C-31. Valuation and evaluation

Cognition works hard to furnish minding with the capability to determine a next and/or a later move. We have seen with the evaluation imperative (IX) the need to take cognizance of step outcomes in this regard. Phenomena such as feelings, habits, positive reinforcement, anecdotal authority (“It worked for me”) illustrate this usage.

Valuation looks at a different kind of minding, one in which cognition combines the relations of similarity and difference (X) to establish relative values for two or more foci of attention. Most familiarly, we see objects as possessing different magnitudes of the same attribute. Decision making immediately comes to mind as an example of this employment – in part because decision making may be thwarted by incommensurability (i.e., the lack of a shared attribute on which to compare the objects) and/or equivocation (i.e., one object is better on one attribute but the other object is better on another attribute) and/or incomplete information (i.e., some attribute measures are not available).

Evaluation consequences and valuation consequences are interdependent and subject to the balance requisite’s other dynamics (XI). Valuation results can be used as idea, so to speak, which guides a move whose outcome will be subject to evaluation. Evaluation results, though often compromised by incommensurability (e.g., as in voting decisions), can be used as contributions to assessed object desirability – i.e., treated as an attribute.

Evaluation and valuation as capabilities are complementary contributors, once we establish their independence, to solving the behavioral problem’s incomplete instruction challenge. The distinction between them marks an important process difference. Evaluation is a knowing process; valuation can be, and often is, a learning process, as we gather information from others on attributes of objects.

(Dewey makes use of these two terms rather differently, in discussing value judgments. His emphasis appears to center on what is here viewed as valuation. That emphasis seems consistent with his concept of the “problematic situation”, which includes aspects of the behavioral problem along with the situational problem [I] without differentiating the two problems. [Yet isn't the distinction in cognitive function between evaluation and valuation, as made here, criterial to the difference in philosophies about minding between Peirce and both James and Dewey?].)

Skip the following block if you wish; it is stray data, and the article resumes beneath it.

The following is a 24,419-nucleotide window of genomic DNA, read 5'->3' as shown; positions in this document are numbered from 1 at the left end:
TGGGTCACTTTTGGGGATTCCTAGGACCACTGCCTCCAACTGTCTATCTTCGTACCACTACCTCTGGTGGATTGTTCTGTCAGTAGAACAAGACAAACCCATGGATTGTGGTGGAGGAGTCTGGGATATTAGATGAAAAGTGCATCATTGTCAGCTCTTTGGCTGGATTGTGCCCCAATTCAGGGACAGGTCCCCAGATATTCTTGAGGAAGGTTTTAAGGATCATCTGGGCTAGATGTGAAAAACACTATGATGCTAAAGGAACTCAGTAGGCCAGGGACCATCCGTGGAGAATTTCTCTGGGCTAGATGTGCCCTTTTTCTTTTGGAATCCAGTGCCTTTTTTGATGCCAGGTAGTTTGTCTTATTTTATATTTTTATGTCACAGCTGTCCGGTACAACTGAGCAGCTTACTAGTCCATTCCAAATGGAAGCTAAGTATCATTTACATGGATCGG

Importantly, the balance between evaluation and valuation usages is to be considered. For example, middle-level managers may mistakenly think that their responsibility extends only to decision making, to valuation, then complain – or even blame – a lack of information for any shortcoming in their work. Conversely, raw experience may not always be the best teacher, the best evaluation mode that is, if only because it gives the test before the lesson.

Both evaluation and valuation processes may suffer from incomplete observation of step outcomes – i.e., overlooked consequences. Not just consequences OF. Both processes in aiding pragmatists are very much contingent on the quality of questions asked. This entails the capability to ask productive pointed questions (X). In light of incomplete instruction’s legacy of the very dysfunctional “don’t know what we don’t know” condition, our questions must deal with conditions as being IN consequence too.

Relativism of values finds some support in a purely valuative perspective, where consequentiality may be neglected – or dismissed (as an attribute) by reason of a higher order value. The behavioral problem (I:Pbeh), for example, might encourage such a limited assessment in decision making. Values can be functionally equivalent in this manner. But pragmatically equivalent?.

Value theorists may fail to distinguish the difference in cognitive functionality, and then find themselves befuddled by what appears to be “irrational” behavior. So-called irrational behavior is never without a reason, of course. Incomplete and inaccurate reading of the Nature of Things is the difficulty. If one looks only to valuation with respect to a situational problem (I:Psit) then evaluation-based solutions to the behavioral problem (I:Pbeh) may appear anomalous. (And, to be sure, some of what we interpret as irrational has nothing to do with either valuation or evaluation. Then the behavioral problem may elicit anything in desperation – as for example, when the control need greatly exceeds the control capability [VI].)

(The conceptual distinction I drew nearly 50 years ago between salience, the on-gap relationship of person and object [VI], and pertinence, the off-gap relationship of person and two objects seen in relationship, is further informed by consideration of the cognitive functioning involved. It is definitely not the case, as was advanced in a comment on Chaffee’s dissertation work, that the only difference is one of valuation.)

(c) 2011 R. F. Carter